If you’ve spent any time in gifted circles, or read about gifted adults, or checked out any websites on self-care in the last few years, chances are better than average that you’ve run across the term Impostor Syndrome. It’s that Lying McLiarpants voice in your head that never, ever shuts up. You know the one…it’s the one whispering that you’re a fraud, that you’re going to be “found out,” that you’re going to fail because you’re nowhere near as good as you appear.
I hate this voice. I’ve tried for years to gag it, but as it communicates with me internally it just ignores the gag and keeps on yappin’. Every time I think I’ve got it under control it just laughs at me and yaps louder. Let’s review what it says, shall we?
- I wrote a book. I am told it is very good (see the Impostor Syndrome yappin’ in that phrase?), and nearly three years later (and how the hell did the time pass that quickly?) it is still selling well. I’m under contract to write a second one on the needs and self-care of parents as they raise gifted and 2e kids. Yet I still think the first book is a fluke, and I’ll be shown up as a fraud with the second because what the hell do I know about self-care? For Chrissake, I’ve barely got my own shit together right now. At this point the book is going to be a list of ways I’ve managed to totally bork up caring for myself.
- This week I learned I was included in a list of 50 resources for the parents and teachers of gifted kids. Jaw-droppingly floored doesn’t begin to cover it. While I’m honored to be on a resource list that includes others such as Hoagies Gifted and SENG and Gifted Parenting Support and Gifted Homeschoolers Forum, don’t these people realize that I don’t know anything? I’m not an expert. At best I’m the parenting version of the FDA Black Box Warning, complete with skull and crossbones…only my skull and crossbones will be holding a wine glass and the eye sockets will be slightly crossed and there will be a very deep furrow in the brow of the skull in which grapevines are growing for the wine and that’s why the eyes are crossed. If I had mad Photoshop skillz I’d make one up. (Note to self: get younger son with promising mad Photoshop skillz on this…)
- I’ve taught flute lessons for close to 25 years, off and on. Most of that time I’ve focused on elementary and middle school students. My rationale was that very few teachers focus on that age (which is true), that I love that age when I’m teaching one on one (which I do), and that I can be my true ridiculous self with that age when I teach (and boy howdy I am). And then this fall I started giving lessons one day a week at a high school, and some other, very vocal thoughts came yappin’ out. I’ve avoided teaching high school flutists because I don’t think I’m worthy to teach that level, that I will be found out as a teaching fraud, that I’m only good for repeating fingerings over and over and over again. Advanced students require guidance in musicality and interpretation and who am I to be that guide? Never mind that masters degree in flute performance and 30+ years playing, of course.
- I’m principal flute of the North Suburban Wind Ensemble, and next weekend I’m soloing with the group. I hear the other flutists in the ensemble and wonder why the hell I’m sitting where I am, and when are they all going to figure out that I suck and shouldn’t be there? It’s just luck and timing that I am where I am (though if you try to take it from me I will fight and fight hard).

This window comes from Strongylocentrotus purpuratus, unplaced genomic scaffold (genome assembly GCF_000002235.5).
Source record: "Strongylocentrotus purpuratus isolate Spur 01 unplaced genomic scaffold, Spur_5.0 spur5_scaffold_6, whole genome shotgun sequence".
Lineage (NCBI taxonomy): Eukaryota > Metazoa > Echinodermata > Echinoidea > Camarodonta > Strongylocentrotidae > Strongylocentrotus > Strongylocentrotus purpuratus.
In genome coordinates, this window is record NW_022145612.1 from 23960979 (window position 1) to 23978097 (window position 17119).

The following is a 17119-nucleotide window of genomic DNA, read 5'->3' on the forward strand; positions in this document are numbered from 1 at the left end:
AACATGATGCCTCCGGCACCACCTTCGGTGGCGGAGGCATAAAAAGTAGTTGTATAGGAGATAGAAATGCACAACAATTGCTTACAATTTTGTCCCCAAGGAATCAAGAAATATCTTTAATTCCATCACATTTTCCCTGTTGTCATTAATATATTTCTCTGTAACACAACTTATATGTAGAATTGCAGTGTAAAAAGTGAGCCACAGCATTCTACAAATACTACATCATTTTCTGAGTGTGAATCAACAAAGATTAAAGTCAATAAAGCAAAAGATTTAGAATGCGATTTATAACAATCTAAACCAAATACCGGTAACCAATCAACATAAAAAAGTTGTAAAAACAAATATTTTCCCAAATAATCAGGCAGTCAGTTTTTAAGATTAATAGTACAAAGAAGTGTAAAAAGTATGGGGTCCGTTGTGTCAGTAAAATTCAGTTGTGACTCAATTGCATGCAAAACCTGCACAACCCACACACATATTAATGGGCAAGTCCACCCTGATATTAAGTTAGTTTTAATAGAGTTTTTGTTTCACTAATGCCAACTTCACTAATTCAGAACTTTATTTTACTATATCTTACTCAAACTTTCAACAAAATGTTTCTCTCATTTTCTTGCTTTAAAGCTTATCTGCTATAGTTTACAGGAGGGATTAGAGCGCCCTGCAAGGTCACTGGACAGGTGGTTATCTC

- People have told me for at least the last year that I should be a consultant of some sort, that I know so much about parenting gifted kids and homeschooling, with resources out the wazoo. That’s something I’d love to do, however please see previous bullet point on my very own parenting Black Box Warning. The corollary to this is “Who would ever hire me? I’m only a homeschooling mom who has been out of the official workforce for 15 years, with little experience in the areas of competence/expertise and overqualified for the entry-level positions that would hire me.”
- I’m an Ambassador for GHF, which is an honor. Why me again? Surely I’m not qualified for that gig.
And these are just the ones that are loudest in my mind. I’m a riot at parties.
How exhausting it is, having this voice yappin’ all the time, and then how crazy it looks written out, like one big HumbleBrag. It’s not. It’s an incessant jab to my self-esteem and it won’t shut up. What’s the point? Do we ever grow out of this soul-numbing one-sided conversation? Nothing good ever comes of it, and it only serves to make life harder. I don’t often admit it, but I’m a good flutist and a pretty good teacher. It’s even harder to admit that I’m a writer, and nearly impossible to add any positive descriptor to that title.
I know I’m not alone in this, not by a long shot. I know many people, mainly women, have this same yap-yap-yap in their heads as well, and it is distracting and annoying and damaging to our very selves. So let me tell you about Impostor Syndrome. It lies. It lies to keep us from believing in ourselves and admitting that we’re good at what we do, that our success comes from hard work and taking advantage of opportunities that come our way. It tries to convince us that the rest of the world is unkind, hoping for our failures and waiting to attack, like vultures on a wire. And we believe that shit, because god forbid we believe something awesome about ourselves.
So here it is. I’m a flutist, and a teacher, and a writer, and a gifted advocate, and a resource to others on this journey. And I’m pretty good at all of those.
Baby steps. It’s a start.